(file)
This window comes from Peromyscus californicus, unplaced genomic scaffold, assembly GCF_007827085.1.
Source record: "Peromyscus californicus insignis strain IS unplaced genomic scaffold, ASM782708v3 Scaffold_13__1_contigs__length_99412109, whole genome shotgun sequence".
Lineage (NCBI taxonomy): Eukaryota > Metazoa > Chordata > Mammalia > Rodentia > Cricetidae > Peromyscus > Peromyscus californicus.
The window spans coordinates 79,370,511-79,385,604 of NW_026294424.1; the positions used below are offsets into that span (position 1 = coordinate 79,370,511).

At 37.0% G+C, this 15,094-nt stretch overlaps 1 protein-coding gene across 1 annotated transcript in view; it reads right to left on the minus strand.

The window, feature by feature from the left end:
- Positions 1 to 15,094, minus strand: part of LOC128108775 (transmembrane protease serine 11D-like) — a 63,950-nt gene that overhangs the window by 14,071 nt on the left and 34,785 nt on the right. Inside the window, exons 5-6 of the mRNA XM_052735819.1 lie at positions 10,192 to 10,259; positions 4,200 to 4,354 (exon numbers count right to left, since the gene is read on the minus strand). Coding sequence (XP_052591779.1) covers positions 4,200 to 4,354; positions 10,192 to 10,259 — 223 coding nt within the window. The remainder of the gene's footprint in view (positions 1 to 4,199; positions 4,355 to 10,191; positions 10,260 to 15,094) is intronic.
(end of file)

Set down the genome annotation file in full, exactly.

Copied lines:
This window comes from Peromyscus californicus, unplaced genomic scaffold, assembly GCF_007827085.1.
Source record: "Peromyscus californicus insignis strain IS unplaced genomic scaffold, ASM782708v3 Scaffold_13__1_contigs__length_99412109, whole genome shotgun sequence".
Lineage (NCBI taxonomy): Eukaryota > Metazoa > Chordata > Mammalia > Rodentia > Cricetidae > Peromyscus > Peromyscus californicus.
The window spans coordinates 79,370,511-79,385,604 of NW_026294424.1; the positions used below are offsets into that span (position 1 = coordinate 79,370,511).

At 37.0% G+C, this 15,094-nt stretch overlaps 1 protein-coding gene across 1 annotated transcript in view; it reads right to left on the minus strand.

The window, feature by feature from the left end:
- Positions 1 to 15,094, minus strand: part of LOC128108775 (transmembrane protease serine 11D-like) — a 63,950-nt gene that overhangs the window by 14,071 nt on the left and 34,785 nt on the right. Inside the window, exons 5-6 of the mRNA XM_052735819.1 lie at positions 10,192 to 10,259; positions 4,200 to 4,354 (exon numbers count right to left, since the gene is read on the minus strand). Coding sequence (XP_052591779.1) covers positions 4,200 to 4,354; positions 10,192 to 10,259 — 223 coding nt within the window. The remainder of the gene's footprint in view (positions 1 to 4,199; positions 4,355 to 10,191; positions 10,260 to 15,094) is intronic.